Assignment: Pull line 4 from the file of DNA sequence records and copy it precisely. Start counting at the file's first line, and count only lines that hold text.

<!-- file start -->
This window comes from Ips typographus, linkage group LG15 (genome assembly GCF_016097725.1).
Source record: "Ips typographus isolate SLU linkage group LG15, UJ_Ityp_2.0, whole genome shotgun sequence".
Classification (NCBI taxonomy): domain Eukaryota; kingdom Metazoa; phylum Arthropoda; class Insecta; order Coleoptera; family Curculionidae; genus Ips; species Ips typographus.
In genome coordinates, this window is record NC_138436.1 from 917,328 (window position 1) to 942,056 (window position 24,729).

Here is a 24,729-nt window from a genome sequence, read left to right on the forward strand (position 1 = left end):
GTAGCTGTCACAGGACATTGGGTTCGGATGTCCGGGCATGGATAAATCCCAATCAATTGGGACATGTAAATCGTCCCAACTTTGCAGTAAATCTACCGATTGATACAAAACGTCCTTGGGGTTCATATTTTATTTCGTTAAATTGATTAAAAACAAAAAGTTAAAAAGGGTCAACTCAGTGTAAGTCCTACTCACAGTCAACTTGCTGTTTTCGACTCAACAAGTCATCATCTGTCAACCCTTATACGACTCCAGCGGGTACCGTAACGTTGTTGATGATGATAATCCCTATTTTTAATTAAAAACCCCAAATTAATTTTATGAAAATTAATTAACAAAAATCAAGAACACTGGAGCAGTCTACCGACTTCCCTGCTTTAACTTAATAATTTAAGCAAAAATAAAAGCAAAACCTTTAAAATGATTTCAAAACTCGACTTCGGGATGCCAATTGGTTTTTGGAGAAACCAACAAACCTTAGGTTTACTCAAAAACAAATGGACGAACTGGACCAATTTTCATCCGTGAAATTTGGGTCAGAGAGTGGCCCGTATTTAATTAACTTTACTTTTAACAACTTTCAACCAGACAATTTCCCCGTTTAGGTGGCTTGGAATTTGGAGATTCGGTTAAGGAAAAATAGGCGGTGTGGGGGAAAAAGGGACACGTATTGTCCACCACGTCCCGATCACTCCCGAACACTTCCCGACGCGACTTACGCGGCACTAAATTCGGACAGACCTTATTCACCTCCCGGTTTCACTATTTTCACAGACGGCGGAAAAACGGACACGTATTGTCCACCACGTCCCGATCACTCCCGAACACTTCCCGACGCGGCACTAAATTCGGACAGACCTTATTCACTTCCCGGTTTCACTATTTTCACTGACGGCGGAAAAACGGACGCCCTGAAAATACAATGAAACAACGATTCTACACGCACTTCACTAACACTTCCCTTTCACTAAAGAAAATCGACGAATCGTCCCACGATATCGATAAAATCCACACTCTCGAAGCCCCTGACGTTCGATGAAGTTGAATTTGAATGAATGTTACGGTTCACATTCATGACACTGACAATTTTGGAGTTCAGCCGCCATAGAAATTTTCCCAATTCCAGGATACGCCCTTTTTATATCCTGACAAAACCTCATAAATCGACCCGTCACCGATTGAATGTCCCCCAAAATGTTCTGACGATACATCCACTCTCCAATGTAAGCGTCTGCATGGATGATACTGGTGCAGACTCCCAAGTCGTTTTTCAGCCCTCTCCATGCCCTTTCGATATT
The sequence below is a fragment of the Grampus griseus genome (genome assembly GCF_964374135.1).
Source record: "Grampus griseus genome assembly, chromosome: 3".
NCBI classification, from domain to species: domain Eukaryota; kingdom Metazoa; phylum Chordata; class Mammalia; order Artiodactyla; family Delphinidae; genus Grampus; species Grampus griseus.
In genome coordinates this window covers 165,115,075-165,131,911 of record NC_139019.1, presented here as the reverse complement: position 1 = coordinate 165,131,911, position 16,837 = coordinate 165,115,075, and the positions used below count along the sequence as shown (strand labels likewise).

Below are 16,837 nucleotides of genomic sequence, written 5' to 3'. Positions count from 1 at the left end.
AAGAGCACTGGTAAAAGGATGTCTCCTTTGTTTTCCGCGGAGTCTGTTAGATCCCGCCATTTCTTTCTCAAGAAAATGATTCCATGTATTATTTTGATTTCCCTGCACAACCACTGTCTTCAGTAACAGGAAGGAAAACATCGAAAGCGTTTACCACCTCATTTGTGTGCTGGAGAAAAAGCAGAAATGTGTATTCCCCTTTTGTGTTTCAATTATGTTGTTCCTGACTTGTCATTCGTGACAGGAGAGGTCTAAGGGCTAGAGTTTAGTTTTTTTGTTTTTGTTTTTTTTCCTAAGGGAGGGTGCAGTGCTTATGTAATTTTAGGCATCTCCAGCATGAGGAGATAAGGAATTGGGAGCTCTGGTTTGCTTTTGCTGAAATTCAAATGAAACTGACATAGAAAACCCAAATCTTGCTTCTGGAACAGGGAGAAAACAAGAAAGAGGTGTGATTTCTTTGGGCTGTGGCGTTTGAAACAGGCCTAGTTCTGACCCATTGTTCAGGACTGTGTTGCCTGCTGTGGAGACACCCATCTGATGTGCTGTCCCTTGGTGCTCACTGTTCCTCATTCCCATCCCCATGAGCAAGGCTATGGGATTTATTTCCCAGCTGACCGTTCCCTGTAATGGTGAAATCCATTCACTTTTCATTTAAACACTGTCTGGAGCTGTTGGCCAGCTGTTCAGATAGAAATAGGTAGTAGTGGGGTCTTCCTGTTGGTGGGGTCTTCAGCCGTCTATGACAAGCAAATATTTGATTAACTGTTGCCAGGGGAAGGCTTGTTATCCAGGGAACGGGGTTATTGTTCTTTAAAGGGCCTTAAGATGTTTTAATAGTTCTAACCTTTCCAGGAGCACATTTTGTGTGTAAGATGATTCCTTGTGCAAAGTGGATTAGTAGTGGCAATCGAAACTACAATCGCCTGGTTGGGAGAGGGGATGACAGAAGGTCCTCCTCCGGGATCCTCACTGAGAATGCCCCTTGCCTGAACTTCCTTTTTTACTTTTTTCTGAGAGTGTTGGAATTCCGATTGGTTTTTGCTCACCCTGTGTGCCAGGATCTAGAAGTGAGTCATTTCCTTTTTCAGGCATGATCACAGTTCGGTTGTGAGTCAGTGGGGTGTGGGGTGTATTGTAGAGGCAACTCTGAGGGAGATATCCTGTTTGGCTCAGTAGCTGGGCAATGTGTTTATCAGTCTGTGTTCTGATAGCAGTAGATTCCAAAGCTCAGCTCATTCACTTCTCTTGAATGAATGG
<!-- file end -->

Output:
In genome coordinates, this window is record NC_138436.1 from 917,328 (window position 1) to 942,056 (window position 24,729).